Talk on transformation and reconciliation

Left: Dr Mamphela Ramphele

Dr Mamphela Ramphele and author Dr Rudi Buys discussed the issue of transformation in higher education at the launch of his new book on race and reconciliation in South Africa.

Brugbouers (Bridge Builders), by Dr Buys, looks at the process of reconciliation following the infamous Reitz-video incident at the University of the Free State in 2008.

In the video, four white male students subject five black workers to so-called screening tests for placement in their campus residence. The video shows the workers having to eat food the students had seemingly urinated in. After it surfaced, racial tensions flared on campus; there was national outrage and protesting voices sounded worldwide.

Dr Ramphele and Dr Buys held a question and answer session at the Cornerstone Institute in Salt River on Tuesday August 21 to discuss the book and how far the country has come in terms of the reconciliation process.

In Brugbouers, Dr Buys highlights the life stories of four student leaders, two black and two white, from that turbulent period.

The book first recounts the experiences of the student leaders prior to, during and after the incident, and develops a way to make sense of the events.

In the second part of the book, Dr Buys reflects on his experiences prior to the incident and during the process of reconciliation.

“For me, the process at the University of Free State was an opportunity to make sense of my Afrikaner-heritage. The episode at the university illustrates that Afrikaners, in their pursuit to reconcile their past with a future in the country, have the potential to become true bridge builders and co-authors of a non-racial future,” he said.

The discussion explored how lessons from the Reitz-video incident can be used to confront issues of race, prejudice and privilege, particularly in higher education, today.

When asked by Dr Ramphele, why he decided to break the “conspiracy of silence” which was not unique to the country, Dr Buys said it felt right and good to do so, in particular the silences in his own life.

Dr Ramphele said it was significant that the book was set at a university — a place where one would think the students were at the forefront of breaking the silence.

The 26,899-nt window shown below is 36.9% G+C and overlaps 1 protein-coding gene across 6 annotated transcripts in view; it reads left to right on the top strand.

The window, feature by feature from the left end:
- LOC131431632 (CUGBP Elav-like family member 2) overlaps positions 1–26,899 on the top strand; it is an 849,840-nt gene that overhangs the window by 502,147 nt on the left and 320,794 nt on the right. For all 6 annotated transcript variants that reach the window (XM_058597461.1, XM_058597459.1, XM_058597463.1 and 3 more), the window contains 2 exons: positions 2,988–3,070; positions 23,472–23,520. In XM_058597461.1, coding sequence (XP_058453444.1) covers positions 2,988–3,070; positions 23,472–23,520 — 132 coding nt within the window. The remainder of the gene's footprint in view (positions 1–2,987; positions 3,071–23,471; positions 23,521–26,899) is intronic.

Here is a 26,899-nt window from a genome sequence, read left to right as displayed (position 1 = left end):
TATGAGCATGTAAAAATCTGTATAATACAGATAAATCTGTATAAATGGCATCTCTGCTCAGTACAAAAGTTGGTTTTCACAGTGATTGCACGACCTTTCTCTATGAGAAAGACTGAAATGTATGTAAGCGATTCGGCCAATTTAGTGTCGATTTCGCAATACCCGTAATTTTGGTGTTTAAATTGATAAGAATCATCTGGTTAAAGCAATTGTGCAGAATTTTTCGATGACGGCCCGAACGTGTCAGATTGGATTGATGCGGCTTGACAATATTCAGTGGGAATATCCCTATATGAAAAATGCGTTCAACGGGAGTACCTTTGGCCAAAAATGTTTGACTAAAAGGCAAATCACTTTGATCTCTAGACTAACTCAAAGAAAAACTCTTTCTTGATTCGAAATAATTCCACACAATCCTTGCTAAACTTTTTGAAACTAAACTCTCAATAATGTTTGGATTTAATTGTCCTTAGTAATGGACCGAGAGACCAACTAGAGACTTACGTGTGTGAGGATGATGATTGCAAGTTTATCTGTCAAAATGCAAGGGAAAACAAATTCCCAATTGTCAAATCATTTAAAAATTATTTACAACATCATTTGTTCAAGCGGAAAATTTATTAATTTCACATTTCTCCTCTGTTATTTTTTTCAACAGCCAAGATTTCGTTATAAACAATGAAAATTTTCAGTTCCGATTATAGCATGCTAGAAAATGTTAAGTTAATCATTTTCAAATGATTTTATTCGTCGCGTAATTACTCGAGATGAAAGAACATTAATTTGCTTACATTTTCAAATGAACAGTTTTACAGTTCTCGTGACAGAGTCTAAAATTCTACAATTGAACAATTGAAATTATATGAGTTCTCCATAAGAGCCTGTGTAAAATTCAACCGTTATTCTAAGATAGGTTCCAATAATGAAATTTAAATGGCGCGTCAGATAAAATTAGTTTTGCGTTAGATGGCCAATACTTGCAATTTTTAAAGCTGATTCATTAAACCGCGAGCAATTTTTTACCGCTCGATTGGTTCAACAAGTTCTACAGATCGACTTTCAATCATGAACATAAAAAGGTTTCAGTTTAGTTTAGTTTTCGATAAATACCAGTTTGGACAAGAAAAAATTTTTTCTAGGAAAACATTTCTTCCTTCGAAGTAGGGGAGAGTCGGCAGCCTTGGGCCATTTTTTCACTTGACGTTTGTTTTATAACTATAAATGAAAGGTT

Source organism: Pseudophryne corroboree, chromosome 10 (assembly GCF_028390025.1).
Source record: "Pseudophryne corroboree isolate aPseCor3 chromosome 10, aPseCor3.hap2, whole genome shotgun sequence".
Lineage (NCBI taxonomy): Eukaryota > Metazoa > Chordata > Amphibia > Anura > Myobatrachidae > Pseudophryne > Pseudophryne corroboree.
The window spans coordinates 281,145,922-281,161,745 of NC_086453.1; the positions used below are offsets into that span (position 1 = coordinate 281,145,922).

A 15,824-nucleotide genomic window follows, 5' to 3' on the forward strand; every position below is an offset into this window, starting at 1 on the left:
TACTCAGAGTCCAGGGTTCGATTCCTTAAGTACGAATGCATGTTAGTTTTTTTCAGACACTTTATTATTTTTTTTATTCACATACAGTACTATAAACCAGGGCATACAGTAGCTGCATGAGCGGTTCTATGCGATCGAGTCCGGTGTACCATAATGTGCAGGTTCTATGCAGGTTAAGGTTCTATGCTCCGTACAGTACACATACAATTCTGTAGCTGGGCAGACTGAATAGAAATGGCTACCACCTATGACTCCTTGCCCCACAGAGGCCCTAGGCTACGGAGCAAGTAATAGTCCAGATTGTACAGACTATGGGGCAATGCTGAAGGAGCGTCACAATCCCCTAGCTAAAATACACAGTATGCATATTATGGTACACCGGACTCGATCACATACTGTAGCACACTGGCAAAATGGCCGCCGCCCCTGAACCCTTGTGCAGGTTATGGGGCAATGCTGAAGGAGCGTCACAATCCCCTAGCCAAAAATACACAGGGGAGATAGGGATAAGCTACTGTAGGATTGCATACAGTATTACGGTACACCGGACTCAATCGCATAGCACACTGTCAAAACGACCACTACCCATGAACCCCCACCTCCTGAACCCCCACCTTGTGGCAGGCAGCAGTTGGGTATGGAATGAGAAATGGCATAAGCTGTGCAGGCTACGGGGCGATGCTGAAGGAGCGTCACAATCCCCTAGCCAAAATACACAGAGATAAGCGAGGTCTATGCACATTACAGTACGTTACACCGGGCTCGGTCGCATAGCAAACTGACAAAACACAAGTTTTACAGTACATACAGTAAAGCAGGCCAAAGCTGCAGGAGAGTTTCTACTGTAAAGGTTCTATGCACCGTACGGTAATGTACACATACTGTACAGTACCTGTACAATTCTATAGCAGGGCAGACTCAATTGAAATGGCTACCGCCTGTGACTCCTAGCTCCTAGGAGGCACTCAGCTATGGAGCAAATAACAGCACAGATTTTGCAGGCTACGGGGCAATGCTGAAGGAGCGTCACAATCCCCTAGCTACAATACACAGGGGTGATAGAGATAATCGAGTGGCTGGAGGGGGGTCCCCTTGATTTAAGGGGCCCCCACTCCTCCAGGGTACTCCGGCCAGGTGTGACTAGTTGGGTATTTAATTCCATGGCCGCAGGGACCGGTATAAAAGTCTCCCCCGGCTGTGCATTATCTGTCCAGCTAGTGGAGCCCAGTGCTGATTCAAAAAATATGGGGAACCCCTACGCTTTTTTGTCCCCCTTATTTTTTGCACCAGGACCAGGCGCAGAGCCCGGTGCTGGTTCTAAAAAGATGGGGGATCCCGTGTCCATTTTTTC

“You would think that’s where thinking people are who have the knowledge and capacity to tell and analyse these stories,” she said.

Dr Buys said he had wanted to make sense of how the Reitz incident had happened at a university, which, at the time, had been seen as a case study of successful racial integration.

“What had happened at the time, is that part of the solution for racial conflict was to create two worlds; to allow racially based residences to develop rather than push integrated placements for instance,” he said.

The university had allowed for English and Afrikaans classes, with white students attending the Dutch Reformed Church and black students heading into town to attend churches, he said. Students had also socialised along racial lines.

“While they may have had good intentions, there had been two worlds on campus — which could essentially be described as apartheid on campus.

“When looking at all this, you can ask, how can something like the Reitz incident not happen,” he said.

Dr Buys said the title of his book referred more to building bridges between the two worlds than to peace building.

“If you look at the term peace building, in terms of the university, it did not bring the change one had hoped for and it may not be the end we are looking for, hence building bridges more so than peace,” he said.

Dr Ramphele said the average South African family didn’t talk enough about the sort of issues the Reitz incident had exposed.

“As a nation, we are also in between, in between where we come from, which we don’t talk about, and in between where we want to go to,” she said.

UCTprofessor Getrude Fester called Brugbouers a brave book, both educational and shocking at the same time.

“I didn’t realise the depths of the patriarchy — the power of men and the power of Afrikaner men in these initiation ceremonies,” she said.

To order the book, email There is a limited first print run now available for R250.